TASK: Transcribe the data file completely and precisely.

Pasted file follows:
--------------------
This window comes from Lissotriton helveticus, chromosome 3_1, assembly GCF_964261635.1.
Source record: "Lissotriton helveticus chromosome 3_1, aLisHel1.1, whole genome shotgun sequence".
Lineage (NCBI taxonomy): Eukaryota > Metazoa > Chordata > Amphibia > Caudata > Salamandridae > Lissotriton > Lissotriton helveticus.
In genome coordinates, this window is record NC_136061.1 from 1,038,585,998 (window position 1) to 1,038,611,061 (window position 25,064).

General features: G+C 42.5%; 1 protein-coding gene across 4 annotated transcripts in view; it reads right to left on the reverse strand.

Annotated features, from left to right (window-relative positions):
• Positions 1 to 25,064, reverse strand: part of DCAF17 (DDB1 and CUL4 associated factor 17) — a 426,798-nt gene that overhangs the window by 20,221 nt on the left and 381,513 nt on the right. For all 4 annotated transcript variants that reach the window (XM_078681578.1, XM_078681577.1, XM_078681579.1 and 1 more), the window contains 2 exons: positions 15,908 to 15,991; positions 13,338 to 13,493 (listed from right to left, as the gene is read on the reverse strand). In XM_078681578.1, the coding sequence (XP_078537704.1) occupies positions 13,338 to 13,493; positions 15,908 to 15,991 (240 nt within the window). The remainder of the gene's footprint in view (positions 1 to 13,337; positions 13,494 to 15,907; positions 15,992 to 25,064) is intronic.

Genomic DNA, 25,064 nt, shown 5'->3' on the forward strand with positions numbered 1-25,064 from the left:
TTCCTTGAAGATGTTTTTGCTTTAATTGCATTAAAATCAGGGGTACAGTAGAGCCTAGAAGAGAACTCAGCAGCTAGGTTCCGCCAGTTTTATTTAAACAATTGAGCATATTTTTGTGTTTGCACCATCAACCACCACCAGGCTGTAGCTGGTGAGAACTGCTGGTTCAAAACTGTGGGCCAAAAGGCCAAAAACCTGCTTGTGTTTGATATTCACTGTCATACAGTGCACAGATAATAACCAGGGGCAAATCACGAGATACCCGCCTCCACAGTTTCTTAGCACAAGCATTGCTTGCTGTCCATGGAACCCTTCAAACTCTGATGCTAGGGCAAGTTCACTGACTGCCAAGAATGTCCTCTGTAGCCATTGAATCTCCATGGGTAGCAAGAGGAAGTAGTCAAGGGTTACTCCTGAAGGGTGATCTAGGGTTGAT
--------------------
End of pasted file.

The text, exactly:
This window comes from Lissotriton helveticus, chromosome 3_1, assembly GCF_964261635.1.
Source record: "Lissotriton helveticus chromosome 3_1, aLisHel1.1, whole genome shotgun sequence".
Lineage (NCBI taxonomy): Eukaryota > Metazoa > Chordata > Amphibia > Caudata > Salamandridae > Lissotriton > Lissotriton helveticus.
In genome coordinates, this window is record NC_136061.1 from 1,038,585,998 (window position 1) to 1,038,611,061 (window position 25,064).

General features: G+C 42.5%; 1 protein-coding gene across 4 annotated transcripts in view; it reads right to left on the reverse strand.

Annotated features, from left to right (window-relative positions):
• Positions 1 to 25,064, reverse strand: part of DCAF17 (DDB1 and CUL4 associated factor 17) — a 426,798-nt gene that overhangs the window by 20,221 nt on the left and 381,513 nt on the right. For all 4 annotated transcript variants that reach the window (XM_078681578.1, XM_078681577.1, XM_078681579.1 and 1 more), the window contains 2 exons: positions 15,908 to 15,991; positions 13,338 to 13,493 (listed from right to left, as the gene is read on the reverse strand). In XM_078681578.1, the coding sequence (XP_078537704.1) occupies positions 13,338 to 13,493; positions 15,908 to 15,991 (240 nt within the window). The remainder of the gene's footprint in view (positions 1 to 13,337; positions 13,494 to 15,907; positions 15,992 to 25,064) is intronic.

Genomic DNA, 25,064 nt, shown 5'->3' on the forward strand with positions numbered 1-25,064 from the left:
TTCCTTGAAGATGTTTTTGCTTTAATTGCATTAAAATCAGGGGTACAGTAGAGCCTAGAAGAGAACTCAGCAGCTAGGTTCCGCCAGTTTTATTTAAACAATTGAGCATATTTTTGTGTTTGCACCATCAACCACCACCAGGCTGTAGCTGGTGAGAACTGCTGGTTCAAAACTGTGGGCCAAAAGGCCAAAAACCTGCTTGTGTTTGATATTCACTGTCATACAGTGCACAGATAATAACCAGGGGCAAATCACGAGATACCCGCCTCCACAGTTTCTTAGCACAAGCATTGCTTGCTGTCCATGGAACCCTTCAAACTCTGATGCTAGGGCAAGTTCACTGACTGCCAAGAATGTCCTCTGTAGCCATTGAATCTCCATGGGTAGCAAGAGGAAGTAGTCAAGGGTTACTCCTGAAGGGTGATCTAGGGTTGAT